Neni joins the Edwards in the Hamptons, leaving Jende and Liomi behind to have some father and son time. It’s one thing for Jende to drive them around and hear little tidbits of conversation here and there versus Neni living in the house with them 24/7. She hears not just one-sided phone conversations but also any full-on arguments that take place in the house and also sees things that she’s not necessarily supposed to see.
Clark rarely makes it to the Hamptons and has to leave when he does, which is kind of typical for a lot of families. The dads tend to be busy working in the city and might only come out during the weekends. Cindy pushes for her and Clark to sit down, talk things out, and go to therapy to resolve their issues. But, Clark is resistant though it’s unclear why. She’s trying to keep things together but it kind of feels like she’s running out of options while her world is falling apart. Cindy is making an effort but it isn’t being appreciated or reciprocated.
At one point, against Jende’s advice, she went out of her way to be helpful to Cindy who was experiencing a difficult moment. In response to feeling vulnerable, Cindy turned around and in what initially felt a bit threatening, asked Neni to keep a secret for her. That exchange turned me off from Cindy as I felt it offered a peek behind her mask and exposed her as being a selfish person mostly concerned with maintaining her position and keeping up appearances. She then tried to clean up the situation by essentially bribing Neni with clothes.
Earlier in Behold the Dreamers, Jende told Clark about his hometown in Cameroon and described it as being a beautiful place. This prompted Clark to ask why Jende left if it was so beautiful. The reality was that he and Neni left because essentially they see America as a place of opportunity. They believed that despite where they started in life or who their family might or might not be, based on their hard work there’s potential for them to progress in life. Whereas they felt like back in Cameroon there are limited opportunities to move forward and get ahead in life. To get ahead, you would have to start life ahead.
Both of my parents are immigrants from the West Indies and I agree with Jende’s sentiment but only to a degree. On the surface, America has more opportunities which motivates people to move here. But Jende and Clark both realize at the same time that America also has some major drawbacks. America is relatively expensive and requires a lot of hard work to support yourself and not all jobs have high salaries by default. Yet, people in other parts of the world can have a flawed perspective due to America being misrepresented as though you walk and simply pick up money off the street.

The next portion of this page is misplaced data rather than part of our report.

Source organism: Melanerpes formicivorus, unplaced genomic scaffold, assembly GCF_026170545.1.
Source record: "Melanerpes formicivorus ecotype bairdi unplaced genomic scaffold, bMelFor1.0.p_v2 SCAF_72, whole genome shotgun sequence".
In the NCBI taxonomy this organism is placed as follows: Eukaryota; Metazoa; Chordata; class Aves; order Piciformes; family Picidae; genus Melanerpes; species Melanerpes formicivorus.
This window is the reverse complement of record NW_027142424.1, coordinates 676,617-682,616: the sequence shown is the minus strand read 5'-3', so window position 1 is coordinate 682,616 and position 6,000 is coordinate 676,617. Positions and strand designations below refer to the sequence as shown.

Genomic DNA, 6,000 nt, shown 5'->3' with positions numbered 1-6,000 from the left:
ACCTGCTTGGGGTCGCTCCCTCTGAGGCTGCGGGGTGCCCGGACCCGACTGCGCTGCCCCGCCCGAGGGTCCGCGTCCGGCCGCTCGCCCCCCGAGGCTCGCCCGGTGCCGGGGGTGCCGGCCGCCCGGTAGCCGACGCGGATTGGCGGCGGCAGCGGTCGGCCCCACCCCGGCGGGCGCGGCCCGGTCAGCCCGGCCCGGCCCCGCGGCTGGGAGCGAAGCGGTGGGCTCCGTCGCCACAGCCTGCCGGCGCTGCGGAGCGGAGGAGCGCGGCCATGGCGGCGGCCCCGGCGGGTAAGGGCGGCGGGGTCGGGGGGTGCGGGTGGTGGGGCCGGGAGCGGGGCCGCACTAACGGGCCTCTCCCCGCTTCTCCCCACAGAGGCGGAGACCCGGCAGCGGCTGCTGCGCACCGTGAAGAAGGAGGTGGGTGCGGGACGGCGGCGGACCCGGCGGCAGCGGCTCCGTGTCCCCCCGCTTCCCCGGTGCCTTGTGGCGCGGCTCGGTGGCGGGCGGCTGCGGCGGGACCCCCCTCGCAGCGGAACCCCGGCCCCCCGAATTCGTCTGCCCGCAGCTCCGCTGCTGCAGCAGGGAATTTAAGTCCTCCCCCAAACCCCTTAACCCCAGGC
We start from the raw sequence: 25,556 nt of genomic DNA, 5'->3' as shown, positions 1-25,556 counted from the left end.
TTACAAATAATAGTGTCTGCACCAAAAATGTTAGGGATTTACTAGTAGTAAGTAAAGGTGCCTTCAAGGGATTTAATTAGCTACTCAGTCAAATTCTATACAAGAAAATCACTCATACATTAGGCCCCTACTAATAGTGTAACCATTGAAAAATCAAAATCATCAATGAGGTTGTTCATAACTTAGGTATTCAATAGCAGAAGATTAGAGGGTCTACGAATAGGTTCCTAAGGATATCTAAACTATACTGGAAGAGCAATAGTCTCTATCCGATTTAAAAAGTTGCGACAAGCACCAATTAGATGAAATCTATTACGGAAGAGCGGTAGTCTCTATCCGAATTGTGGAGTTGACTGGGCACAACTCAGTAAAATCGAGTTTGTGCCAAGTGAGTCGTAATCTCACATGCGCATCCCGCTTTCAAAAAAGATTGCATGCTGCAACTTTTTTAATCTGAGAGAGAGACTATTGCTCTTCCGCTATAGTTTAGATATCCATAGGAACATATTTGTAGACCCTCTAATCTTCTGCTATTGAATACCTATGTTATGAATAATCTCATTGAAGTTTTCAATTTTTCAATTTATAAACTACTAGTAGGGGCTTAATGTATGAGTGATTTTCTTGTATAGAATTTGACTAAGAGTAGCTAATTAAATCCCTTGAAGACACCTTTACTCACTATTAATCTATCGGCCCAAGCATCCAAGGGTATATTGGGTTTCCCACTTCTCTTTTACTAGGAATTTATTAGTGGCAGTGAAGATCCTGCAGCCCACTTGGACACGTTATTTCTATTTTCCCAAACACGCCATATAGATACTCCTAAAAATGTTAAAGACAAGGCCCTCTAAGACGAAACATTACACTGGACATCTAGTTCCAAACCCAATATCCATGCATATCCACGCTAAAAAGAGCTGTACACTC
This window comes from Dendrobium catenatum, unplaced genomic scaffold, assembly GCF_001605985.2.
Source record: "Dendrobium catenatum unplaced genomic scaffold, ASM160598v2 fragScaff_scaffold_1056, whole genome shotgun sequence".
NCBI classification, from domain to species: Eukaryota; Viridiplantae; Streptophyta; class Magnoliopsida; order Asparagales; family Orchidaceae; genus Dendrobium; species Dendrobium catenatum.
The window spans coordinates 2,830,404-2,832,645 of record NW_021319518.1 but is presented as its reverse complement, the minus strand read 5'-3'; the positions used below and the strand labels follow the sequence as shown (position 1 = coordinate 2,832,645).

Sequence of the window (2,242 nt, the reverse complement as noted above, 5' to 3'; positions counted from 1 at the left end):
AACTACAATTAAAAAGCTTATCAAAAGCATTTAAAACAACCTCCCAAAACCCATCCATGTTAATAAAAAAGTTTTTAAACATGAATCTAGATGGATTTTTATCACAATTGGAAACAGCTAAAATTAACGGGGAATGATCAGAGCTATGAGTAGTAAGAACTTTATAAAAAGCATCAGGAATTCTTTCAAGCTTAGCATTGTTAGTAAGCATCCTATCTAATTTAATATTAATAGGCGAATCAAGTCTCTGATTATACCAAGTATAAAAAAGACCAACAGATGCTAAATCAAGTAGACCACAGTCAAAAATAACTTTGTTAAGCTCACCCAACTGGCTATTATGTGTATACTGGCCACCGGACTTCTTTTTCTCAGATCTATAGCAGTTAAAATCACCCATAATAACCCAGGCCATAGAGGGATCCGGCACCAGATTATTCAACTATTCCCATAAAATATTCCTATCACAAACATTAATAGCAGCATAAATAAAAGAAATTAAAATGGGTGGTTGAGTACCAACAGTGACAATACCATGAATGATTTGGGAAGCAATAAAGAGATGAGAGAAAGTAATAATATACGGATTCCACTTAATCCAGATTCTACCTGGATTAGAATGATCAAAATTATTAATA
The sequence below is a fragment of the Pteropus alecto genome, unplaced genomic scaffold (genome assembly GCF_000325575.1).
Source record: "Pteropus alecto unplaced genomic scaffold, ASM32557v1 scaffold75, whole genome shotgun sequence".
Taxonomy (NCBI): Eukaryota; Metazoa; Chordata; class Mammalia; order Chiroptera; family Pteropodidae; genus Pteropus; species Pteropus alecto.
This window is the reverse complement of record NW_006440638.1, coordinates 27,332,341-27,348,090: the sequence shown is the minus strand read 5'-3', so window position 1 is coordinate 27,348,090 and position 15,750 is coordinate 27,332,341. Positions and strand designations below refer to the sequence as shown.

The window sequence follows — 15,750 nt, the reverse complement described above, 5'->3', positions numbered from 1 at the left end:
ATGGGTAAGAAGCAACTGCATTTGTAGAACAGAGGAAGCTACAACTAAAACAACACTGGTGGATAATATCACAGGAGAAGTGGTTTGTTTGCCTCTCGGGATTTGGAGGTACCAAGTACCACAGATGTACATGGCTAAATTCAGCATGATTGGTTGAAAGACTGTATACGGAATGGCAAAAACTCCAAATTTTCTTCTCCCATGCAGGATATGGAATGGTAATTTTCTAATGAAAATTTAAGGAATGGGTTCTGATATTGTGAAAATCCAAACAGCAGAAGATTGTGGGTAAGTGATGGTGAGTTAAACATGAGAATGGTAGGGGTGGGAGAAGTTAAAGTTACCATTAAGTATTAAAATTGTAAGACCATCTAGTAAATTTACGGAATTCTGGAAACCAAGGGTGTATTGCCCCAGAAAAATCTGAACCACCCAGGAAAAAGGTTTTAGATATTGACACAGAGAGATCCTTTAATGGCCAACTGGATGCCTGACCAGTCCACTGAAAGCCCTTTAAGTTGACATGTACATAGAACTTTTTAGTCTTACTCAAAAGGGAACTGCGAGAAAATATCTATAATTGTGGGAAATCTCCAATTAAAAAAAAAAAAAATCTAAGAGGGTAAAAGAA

Sometimes people overstate the reality that most people in America are not balling out of control but rather living regular lives. It’s not like you move here and six months later, you’re a millionaire. I have an interest in entrepreneurship and notice this sometimes when people tell their success stories. They make it seem like they started from scratch and quickly and easily achieved success but forget to mention the help they’ve had along the way. It skews people’s perception and causes them to underestimate the amount of hard work it takes to be successful in America just like anywhere in the world.
The Jongas see the Edwards’ life and don’t envy them but rather imagine what they could do with their opportunities and finances. They aspire to have those things for themselves one day. But gradually over time, with the opportunity to observe this family for what it is, they also see the downsides. The Edwardses are financially rich but unhappy because they’re internally and emotionally discontent. Meanwhile, the Jongas might be financially poor but have a rich and emotionally nurturing family life. Neither family would likely trade places with the other but might be open to taking on the positive aspects of the other family’s situation.